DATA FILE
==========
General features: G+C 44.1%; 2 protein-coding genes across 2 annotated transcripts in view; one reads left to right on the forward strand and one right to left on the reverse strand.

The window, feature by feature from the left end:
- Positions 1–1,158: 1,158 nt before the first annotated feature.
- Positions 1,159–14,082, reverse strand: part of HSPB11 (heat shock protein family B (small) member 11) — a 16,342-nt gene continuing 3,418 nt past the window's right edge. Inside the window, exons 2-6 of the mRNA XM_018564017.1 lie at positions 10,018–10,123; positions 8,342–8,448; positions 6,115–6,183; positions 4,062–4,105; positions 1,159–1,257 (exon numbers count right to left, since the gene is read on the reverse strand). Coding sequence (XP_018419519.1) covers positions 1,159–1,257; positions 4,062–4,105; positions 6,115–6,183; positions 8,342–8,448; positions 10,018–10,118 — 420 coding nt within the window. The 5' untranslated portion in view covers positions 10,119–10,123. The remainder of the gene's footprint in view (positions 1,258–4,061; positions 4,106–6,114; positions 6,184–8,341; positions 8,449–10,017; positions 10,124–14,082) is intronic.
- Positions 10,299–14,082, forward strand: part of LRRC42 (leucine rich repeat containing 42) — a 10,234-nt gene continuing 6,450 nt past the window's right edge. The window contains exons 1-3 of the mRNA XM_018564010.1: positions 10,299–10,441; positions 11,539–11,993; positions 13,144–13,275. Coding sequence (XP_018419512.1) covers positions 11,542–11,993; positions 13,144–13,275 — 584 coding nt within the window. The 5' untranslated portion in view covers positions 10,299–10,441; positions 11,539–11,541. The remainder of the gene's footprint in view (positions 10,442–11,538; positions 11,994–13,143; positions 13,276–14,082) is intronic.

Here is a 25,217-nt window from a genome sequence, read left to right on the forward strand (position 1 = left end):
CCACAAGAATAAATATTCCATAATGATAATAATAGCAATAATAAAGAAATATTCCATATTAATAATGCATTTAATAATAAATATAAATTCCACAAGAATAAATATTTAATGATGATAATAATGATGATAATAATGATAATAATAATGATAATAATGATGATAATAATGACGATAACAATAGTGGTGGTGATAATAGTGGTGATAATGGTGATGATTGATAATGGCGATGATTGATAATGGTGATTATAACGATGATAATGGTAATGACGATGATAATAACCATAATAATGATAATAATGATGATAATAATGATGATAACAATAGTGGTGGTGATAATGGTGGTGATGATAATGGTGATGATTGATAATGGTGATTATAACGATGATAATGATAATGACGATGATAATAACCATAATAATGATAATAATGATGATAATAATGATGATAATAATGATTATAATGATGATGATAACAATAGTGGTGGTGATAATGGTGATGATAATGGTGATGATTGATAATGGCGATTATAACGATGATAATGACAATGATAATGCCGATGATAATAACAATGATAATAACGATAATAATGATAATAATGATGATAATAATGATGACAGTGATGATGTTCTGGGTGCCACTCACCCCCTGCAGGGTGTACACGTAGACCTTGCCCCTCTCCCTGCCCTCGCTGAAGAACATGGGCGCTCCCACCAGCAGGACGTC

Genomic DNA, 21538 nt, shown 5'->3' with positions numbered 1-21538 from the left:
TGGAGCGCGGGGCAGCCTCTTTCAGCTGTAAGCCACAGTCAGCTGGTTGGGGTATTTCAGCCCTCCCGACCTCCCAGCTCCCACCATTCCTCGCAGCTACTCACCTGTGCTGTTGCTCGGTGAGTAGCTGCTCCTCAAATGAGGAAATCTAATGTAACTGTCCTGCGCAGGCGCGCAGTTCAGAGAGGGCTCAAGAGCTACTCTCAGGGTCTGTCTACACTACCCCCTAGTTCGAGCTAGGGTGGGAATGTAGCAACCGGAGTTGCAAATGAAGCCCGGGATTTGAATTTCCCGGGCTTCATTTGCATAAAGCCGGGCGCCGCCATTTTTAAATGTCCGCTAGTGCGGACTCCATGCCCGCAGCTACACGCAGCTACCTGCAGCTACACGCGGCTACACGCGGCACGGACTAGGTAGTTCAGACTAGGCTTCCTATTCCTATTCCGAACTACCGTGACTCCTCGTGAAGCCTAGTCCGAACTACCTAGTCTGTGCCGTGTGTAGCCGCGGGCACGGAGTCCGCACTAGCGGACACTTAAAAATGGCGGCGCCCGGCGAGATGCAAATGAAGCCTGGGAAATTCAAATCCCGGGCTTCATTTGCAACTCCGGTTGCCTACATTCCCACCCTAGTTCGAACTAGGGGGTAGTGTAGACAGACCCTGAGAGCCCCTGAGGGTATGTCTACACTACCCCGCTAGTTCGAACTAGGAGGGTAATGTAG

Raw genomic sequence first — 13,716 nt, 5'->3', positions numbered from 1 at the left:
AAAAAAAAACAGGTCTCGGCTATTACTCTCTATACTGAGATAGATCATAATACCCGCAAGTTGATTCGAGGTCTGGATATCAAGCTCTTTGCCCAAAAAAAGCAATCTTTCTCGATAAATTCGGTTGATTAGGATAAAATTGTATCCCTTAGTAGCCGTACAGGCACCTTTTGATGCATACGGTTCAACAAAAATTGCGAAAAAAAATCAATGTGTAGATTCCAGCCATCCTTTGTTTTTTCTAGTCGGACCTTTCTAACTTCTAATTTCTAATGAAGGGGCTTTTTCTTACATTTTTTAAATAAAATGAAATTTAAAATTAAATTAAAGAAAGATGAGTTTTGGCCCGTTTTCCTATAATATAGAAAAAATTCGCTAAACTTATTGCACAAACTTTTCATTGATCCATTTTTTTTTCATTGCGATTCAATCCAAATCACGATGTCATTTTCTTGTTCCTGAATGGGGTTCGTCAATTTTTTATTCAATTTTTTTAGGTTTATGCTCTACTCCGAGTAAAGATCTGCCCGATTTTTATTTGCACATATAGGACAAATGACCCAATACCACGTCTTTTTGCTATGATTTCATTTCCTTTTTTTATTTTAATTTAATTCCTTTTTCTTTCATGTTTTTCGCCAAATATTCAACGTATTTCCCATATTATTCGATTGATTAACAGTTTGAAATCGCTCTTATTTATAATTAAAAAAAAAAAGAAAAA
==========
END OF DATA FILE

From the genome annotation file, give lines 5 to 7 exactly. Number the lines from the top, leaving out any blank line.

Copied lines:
- Positions 10,299–14,082, forward strand: part of LRRC42 (leucine rich repeat containing 42) — a 10,234-nt gene continuing 6,450 nt past the window's right edge. The window contains exons 1-3 of the mRNA XM_018564010.1: positions 10,299–10,441; positions 11,539–11,993; positions 13,144–13,275. Coding sequence (XP_018419512.1) covers positions 11,542–11,993; positions 13,144–13,275 — 584 coding nt within the window. The 5' untranslated portion in view covers positions 10,299–10,441; positions 11,539–11,541. The remainder of the gene's footprint in view (positions 10,442–11,538; positions 11,994–13,143; positions 13,276–14,082) is intronic.

Here is a 25,217-nt window from a genome sequence, read left to right on the forward strand (position 1 = left end):
CCACAAGAATAAATATTCCATAATGATAATAATAGCAATAATAAAGAAATATTCCATATTAATAATGCATTTAATAATAAATATAAATTCCACAAGAATAAATATTTAATGATGATAATAATGATGATAATAATGATAATAATAATGATAATAATGATGATAATAATGACGATAACAATAGTGGTGGTGATAATAGTGGTGATAATGGTGATGATTGATAATGGCGATGATTGATAATGGTGATTATAACGATGATAATGGTAATGACGATGATAATAACCATAATAATGATAATAATGATGATAATAATGATGATAACAATAGTGGTGGTGATAATGGTGGTGATGATAATGGTGATGATTGATAATGGTGATTATAACGATGATAATGATAATGACGATGATAATAACCATAATAATGATAATAATGATGATAATAATGATGATAATAATGATTATAATGATGATGATAACAATAGTGGTGGTGATAATGGTGATGATAATGGTGATGATTGATAATGGCGATTATAACGATGATAATGACAATGATAATGCCGATGATAATAACAATGATAATAACGATAATAATGATAATAATGATGATAATAATGATGACAGTGATGATGTTCTGGGTGCCACTCACCCCCTGCAGGGTGTACACGTAGACCTTGCCCCTCTCCCTGCCCTCGCTGAAGAACATGGGCGCTCCCACCAGCAGGACGTC